A will is a legal document that sets forth your wishes regarding the distribution of your property and the care of any minor children. If you die without a will, those wishes may not be followed. Further, your heirs may be forced to spend additional time, money, and emotional energy to settle your affairs after you're gone.
Wills vary in their effectiveness, and none is likely to resolve every issue that arises from your death. Here's what you need to know about these vital documents.
- Failure to prepare a will typically leaves decisions about your estate in the hands of judges or state officials and may cause family strife as well.
- You can prepare a valid will yourself, but have the document witnessed to decrease the likelihood of successful challenges later.
- It’s wise to review your will every few years, with any changes usually subject to the same procedures as the original document.
A Written, Witnessed Will Is Best
To maximize the likelihood that your wishes will be carried out, create what's known as a testamentary will. The most familiar type of will, this document is prepared by the person whose assets are being dispersed and is signed by them in the presence of witnesses. It's arguably the best insurance against successful challenges to your wishes by family or business associates after you die.
Other Types of Inheritance Wills
Know what these other wills are, but try not to use them—except, perhaps, the last two types.
Wills that are written, signed by the testator, but not witnessed are known as holographic—from the less common secondary meaning of the word holograph, meaning a document hand-written by its author. Such wills are often used when time is short and witnesses are unavailable, such as when the testator is trapped in a life-threatening accident, for example.
Holographic wills are not recognized in some states, however. In states that do permit the documents, the will must meet minimal requirements, such as proof that the testator actually wrote it and had the mental capacity to do so. Even then, the absence of witnesses often leads to challenges to the will's validity.
Least widely recognized are oral wills, in which the testator speaks his or her wishes before witnesses. Lacking a written record, or at least one prepared by the testator, oral wills are not widely recognized from a legal perspective.
A further will type, known as a pour-over will is used in conjunction with creating a trust into which your assets flow. (See "Wills and Trusts" below.)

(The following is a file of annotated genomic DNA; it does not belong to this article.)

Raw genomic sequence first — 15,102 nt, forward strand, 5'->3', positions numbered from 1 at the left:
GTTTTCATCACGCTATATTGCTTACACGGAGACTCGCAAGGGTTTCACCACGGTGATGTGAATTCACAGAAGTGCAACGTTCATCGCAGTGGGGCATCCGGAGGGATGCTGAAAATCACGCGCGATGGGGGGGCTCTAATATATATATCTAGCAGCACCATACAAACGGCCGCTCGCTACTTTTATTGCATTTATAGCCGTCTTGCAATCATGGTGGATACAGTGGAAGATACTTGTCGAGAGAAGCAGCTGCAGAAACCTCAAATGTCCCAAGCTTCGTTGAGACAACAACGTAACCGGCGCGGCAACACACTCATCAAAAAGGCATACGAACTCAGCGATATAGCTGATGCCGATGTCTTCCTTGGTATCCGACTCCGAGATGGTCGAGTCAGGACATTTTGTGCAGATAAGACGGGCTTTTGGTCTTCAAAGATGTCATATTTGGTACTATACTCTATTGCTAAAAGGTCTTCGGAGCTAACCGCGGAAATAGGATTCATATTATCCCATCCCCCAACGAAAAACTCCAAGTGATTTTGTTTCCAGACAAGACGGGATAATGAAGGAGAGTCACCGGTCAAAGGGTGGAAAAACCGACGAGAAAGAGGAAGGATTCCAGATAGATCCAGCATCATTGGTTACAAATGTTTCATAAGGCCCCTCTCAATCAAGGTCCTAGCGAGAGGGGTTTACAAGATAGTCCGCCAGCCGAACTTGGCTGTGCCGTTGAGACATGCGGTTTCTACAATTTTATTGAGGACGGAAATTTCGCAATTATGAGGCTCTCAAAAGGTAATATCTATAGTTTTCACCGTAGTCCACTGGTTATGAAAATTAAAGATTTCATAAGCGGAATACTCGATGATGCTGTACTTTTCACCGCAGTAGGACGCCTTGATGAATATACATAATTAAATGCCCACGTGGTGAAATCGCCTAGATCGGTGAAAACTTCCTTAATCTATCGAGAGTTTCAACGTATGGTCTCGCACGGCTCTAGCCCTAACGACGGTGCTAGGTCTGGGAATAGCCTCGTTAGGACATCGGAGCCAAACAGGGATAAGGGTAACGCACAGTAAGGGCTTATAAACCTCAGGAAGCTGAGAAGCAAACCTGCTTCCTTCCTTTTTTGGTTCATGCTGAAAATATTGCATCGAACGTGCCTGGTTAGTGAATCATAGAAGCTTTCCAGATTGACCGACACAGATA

This type of will is usually executed by a married or committed couple. After one party dies, the remaining party is bound by the terms of the mutual will.
Its purpose often is to ensure that property passes to the deceased’s children rather than to a new spouse. Because of state differences in contract law, a mutual will should be established with the help of a legal professional. Though the terms sound similar, a mutual will should not be confused with a joint will.
Don't Forget to Do a Living Will
Although they call this document a living will, it has nothing to do with the distribution of assets. Rather, it sets forth the person's wishes for medical care should they be incapacitated. It may include stipulations over whether resuscitation or life support should be used to prolong life. While a living will shouldn't be part of the will itself, it may be attached to it as an addendum, so it can be easily accessed in case of a life-threatening medical emergency.
What a Will Does—and Doesn't—Cover
A will primarily lets you direct how your belongings—such as bank balances, property, or prized possessions—should be distributed. If you have a business or investments, your will can specify who will receive those assets and when.
If you are charitably inclined, a will also lets you direct assets to the charity of your choice. Similarly, if you wish to leave assets to an institution or an organization, a will can assure that your wishes are carried out.
While wills generally address the bulk of your assets, a variety of items typically aren't covered by their instructions. Those omissions include payouts from the testator's life-insurance policy. Since the policy has specified beneficiaries, those individuals will receive the proceeds. The same will likely apply for any investment accounts that are designated as "transfer on death."
There's a key exception: If the beneficiaries of those assets predeceased the testator, the policy or account then reverts to the estate and is distributed according to the terms of a will or, failing that, by a probate court—a part of the judicial system that primarily handles wills, estates, and related matters.